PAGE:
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Section 4. Supporting the supporters

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4.1. Staff supporting students
       4.1.1. The role of staff as supporters
       4.1.2. Training and staff development
       4.1.3. Mentoring schemes
       4.1.4. Staff consultation with student support services
       4.1.5. Debriefing
       4.1.6. Information sources
       4.1.7. Support outside of normal working hours
       4.1.8. Inclusive institutional mental health policies
4.2. Students supporting other students
       4.2.1. The role of students as supporters or invisible carers
       4.2.2. An example of practical guidelines for students supporting students
       with possible mental health difficulties

  • This section is concerned with the support needs of those who find themselves supporting students experiencing mental health difficulties. It is possible for any member of the institutional community to become involved in such a supporting role, whether as an initial point of contact or on a longer term basis. This role is sometimes referred to as that of an 'invisible carer', in recognition that much support for those experiencing mental health difficulties is provided informally, rather than through statutory services.

  • As well as some of the measures referred to in this section, the issuing of general practical guidelines (see section 3.2) and effective training and awareness programmes (see section 5) can help to prepare staff and students for such a role.
4.1 Staff supporting students

4.1.1 The role of staff as supporters

  • Staff who become involved in the support of students with mental health difficulties may need their own support systems to ensure that they feel confident in their actions and that they have the opportunity for debriefing if appropriate. Staff often find themselves in such supportive roles unexpectedly and may feel out of their depth or concerned about how a situation has been handled.

  • A wide range of staff, including personal tutors, departmental secretaries, domestic and security staff and student services staff, may all be the first point of contact for a student who has possible mental health difficulties. Good practice throughout the institution in terms of support networks, well publicised protocols and policies, non-discriminatory practices and training are all critical in creating a climate that provides appropriate levels of assistance for those staff supporting students in such circumstances.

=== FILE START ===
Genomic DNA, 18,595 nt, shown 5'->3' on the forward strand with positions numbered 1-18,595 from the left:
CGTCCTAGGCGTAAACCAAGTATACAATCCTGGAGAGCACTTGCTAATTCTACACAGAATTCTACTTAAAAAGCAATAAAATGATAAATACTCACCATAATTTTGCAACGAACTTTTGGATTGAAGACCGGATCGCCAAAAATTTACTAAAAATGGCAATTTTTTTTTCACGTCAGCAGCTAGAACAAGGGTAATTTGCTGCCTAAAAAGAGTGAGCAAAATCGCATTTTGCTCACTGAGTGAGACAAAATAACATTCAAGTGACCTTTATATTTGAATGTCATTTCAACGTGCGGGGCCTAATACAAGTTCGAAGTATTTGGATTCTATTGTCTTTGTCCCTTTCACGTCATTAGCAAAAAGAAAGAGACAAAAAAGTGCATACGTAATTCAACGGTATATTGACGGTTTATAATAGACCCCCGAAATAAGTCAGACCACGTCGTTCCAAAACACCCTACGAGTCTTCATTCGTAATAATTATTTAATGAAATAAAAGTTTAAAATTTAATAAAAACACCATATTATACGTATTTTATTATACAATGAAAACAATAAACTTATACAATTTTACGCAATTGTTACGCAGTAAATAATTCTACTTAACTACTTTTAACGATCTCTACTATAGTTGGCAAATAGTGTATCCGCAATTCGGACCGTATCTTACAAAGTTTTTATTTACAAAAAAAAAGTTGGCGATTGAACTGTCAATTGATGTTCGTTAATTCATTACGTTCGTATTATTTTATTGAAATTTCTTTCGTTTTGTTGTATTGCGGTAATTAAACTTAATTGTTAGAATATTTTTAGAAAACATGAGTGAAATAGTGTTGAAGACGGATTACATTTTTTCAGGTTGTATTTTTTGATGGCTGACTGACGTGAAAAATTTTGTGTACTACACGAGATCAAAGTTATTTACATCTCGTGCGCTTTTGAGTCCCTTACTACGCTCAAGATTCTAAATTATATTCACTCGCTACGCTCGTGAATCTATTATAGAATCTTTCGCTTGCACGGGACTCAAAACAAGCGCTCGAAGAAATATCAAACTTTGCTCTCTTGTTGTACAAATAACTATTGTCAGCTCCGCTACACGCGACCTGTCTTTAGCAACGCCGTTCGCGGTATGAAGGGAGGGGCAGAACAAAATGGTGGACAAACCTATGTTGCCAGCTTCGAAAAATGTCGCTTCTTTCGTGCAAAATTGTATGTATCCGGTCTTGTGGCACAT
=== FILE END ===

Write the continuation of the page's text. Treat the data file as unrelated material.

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4.1.2 Training and staff development

A programme of mental health awareness training, integrated with general staff development, should give staff sufficient basic awareness to be reasonably confident when encountering issues around mental health. Training that emphasises good practice around referral supplemented with information on local service provision and contacts can be particularly useful (see section 5).

4.1.3 Mentoring schemes

  • To spread support more effectively throughout an institution a system of senior tutors, staff mentors, or similar roles, may give staff someone within their own department or academic discipline to refer to in the first instance if concerned about a particular situation. Mentors or senior staff within the same section or department may be relatively easier to access and may also be more aware of the specific implications of a difficulty within that department. Nominated roles for such internal referral helps to spread support responsibility more widely through the institution, reducing over reliance on specific support services.

  • Although staff are encouraged to respect a student's desire for confidentiality, staff who are not bound by specific professional codes of confidentiality may need at times to share concerns about an individual if there is serious cause for concern (see section 3.2.6). Moreover, a general discussion of protocol, without identification, may often suffice.
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4.1.4 Staff consultation with student support services

Specialist student support services may promote the fact that they are available for staff to consult. Support staff can advise on good practice and referral while still respecting confidentiality and enabling the staff directly involved to maintain front line contact if this seems appropriate. Some specialist student support services instigate regular surgeries or drop-in facilities for staff who wish to consult in this manner.